It is an interesting take on a mathematician reading a newspaper. Every story, or almost every story, in a newspaper has mathematical angle to it and the author brings that point to life on topics as varied as economy to those numerous - Top 10 lists.
Aaron Wong
Feb 13, 2015 rated it really liked it  ·  review of another edition
This review has been hidden because it contains spoilers. To view it, click here.
Justin Tapp
Jan 12, 2014 rated it it was ok
The book is about 200 pages but has over 50 chapters. So, each chapter reads sort of like a blog entry. It was published in 1994, before blogs, so it made him more money than simply blogging his thoughts now would. Each chapter are his thoughts after reading particular articles in the newspaper and introduce various mathematical theories and statistical concepts that would add some much-needed info to the articles.
The author loves the newspaper but is also critical of journalists and publishers.
Jun 11, 2014 rated it it was ok  ·  review of another edition
I'm a bit chary of criticizing a guy who wrote a book as useful as Innumeracy - Mathematical Illiteracy Ands Its Consequences. Perhaps the polite thing would be to say, just read his other book instead. Paulos attempts to discuss how a grasp of maths will allow you to understand better the world around you, such as it is presented in the newspaper. In reality, this seems to be merely an attempt to capitalize on the success of that earlier work. Is is 75 pages of meat with 125 pages of filler. I' ...more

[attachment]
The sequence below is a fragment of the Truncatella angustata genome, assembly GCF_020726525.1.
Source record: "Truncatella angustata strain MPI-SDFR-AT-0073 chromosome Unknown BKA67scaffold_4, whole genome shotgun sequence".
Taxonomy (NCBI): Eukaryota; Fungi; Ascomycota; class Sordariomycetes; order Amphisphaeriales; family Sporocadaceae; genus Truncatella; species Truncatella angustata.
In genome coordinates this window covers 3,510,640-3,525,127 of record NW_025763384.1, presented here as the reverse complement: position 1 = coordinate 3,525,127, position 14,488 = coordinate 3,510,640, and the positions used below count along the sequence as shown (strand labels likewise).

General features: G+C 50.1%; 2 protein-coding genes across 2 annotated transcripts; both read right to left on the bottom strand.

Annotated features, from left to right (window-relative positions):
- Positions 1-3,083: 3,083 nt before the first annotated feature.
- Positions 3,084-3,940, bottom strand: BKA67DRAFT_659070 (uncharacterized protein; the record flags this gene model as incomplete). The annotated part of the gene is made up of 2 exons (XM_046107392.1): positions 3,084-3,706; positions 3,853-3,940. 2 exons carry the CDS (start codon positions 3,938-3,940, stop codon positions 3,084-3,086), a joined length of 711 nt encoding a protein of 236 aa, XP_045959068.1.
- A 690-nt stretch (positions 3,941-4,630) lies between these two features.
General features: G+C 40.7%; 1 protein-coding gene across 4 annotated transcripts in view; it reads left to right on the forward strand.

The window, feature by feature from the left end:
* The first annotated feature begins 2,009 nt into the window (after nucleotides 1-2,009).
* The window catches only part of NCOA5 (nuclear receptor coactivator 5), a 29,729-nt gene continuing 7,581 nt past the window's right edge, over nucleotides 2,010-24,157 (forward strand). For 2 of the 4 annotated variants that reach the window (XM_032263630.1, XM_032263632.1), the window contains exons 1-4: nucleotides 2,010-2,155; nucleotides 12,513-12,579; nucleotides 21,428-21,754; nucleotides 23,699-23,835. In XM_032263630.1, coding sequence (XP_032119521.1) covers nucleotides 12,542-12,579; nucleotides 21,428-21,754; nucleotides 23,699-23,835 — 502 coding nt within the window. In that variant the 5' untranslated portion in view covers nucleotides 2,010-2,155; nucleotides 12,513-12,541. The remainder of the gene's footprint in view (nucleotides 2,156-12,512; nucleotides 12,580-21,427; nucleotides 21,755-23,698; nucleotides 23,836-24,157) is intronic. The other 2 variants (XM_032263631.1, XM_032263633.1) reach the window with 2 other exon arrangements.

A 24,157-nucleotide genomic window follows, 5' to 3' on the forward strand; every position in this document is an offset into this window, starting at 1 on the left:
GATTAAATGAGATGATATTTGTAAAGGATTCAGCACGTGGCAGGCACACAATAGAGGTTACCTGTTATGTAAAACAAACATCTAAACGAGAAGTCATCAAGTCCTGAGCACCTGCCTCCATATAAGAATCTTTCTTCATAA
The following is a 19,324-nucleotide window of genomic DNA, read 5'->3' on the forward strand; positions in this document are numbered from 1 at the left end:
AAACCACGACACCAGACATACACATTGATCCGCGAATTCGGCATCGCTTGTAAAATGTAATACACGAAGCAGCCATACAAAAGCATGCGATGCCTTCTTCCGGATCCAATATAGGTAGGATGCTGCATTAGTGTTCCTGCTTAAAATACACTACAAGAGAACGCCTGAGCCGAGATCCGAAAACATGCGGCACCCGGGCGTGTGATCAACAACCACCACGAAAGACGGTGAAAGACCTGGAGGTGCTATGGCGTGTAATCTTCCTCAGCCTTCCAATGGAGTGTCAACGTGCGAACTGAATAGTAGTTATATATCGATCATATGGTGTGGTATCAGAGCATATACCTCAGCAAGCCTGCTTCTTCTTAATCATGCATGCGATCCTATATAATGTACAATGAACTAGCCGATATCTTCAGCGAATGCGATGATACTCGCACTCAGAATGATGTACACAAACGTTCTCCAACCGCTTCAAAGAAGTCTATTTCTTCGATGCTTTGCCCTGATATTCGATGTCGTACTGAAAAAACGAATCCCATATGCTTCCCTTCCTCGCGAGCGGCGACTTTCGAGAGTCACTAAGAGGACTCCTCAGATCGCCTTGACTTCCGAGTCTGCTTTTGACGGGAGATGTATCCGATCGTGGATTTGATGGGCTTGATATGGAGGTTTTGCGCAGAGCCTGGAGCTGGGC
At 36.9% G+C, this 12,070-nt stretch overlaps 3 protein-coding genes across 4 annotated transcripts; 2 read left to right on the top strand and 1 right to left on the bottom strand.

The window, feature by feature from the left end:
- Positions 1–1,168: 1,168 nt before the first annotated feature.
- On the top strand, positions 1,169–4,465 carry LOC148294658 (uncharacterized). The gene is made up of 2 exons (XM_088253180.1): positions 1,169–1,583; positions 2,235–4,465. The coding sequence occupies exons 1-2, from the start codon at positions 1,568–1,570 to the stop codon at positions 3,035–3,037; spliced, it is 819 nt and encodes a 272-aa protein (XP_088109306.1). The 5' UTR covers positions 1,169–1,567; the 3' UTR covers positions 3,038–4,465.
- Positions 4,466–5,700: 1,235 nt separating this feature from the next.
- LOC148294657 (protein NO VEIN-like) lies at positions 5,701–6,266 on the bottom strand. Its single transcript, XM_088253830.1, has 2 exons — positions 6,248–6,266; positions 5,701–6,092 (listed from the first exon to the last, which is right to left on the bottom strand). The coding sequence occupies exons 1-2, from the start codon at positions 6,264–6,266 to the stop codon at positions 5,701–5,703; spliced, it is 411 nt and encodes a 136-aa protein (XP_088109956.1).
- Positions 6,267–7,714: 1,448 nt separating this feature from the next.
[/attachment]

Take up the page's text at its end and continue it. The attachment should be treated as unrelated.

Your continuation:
Jim Razinha
Aug 04, 2011 rated it really liked it
Paulos is a witty mathematician and makes excellent points in his analyses of newspapers focusing on the numbers, statistics, ignorance and misrepresentations. Arranged as newspaper content, with politics and current topics first, followed by local news, lifestyles, science, and sports, he writes short "articles" with composite made up headlines to draw you in; not any different than any newspaper. Published in 1995, the topics and references are dated, but the message is not.

I would be curious
Dec 28, 2014 rated it liked it
Applies basic mathematics to provide insights into the biases and misleading material in newspapers. Each chapter provides a bite-sized bit of knowledge about statistics and cognitive biases, though toward the end the information became repetitive. Especially liked the sections about gerrymandering, and tax rates. Also refreshing to see explanation of common cognitive biases.

Overall, a good reminder that the news is, for the most part, first about entertainment, and then about disseminating info
Alex Hasha
Mar 26, 2010 rated it liked it
Shelves: math-and-society
A good book. Paulos is funny and offers a treasure trove of examples from the contemporary news (the mid-90s when he was writing) that have "a legitimate mathematical component" as he puts it. This book can be viewed as a follow up to his earlier book "Innumeracy" that furthers his case that the publics inability to grapple basic mathematical arguments has substantial social consequences.

My only gripe is that, at times, he makes the typical mathematician's error of using a heavily oversimplified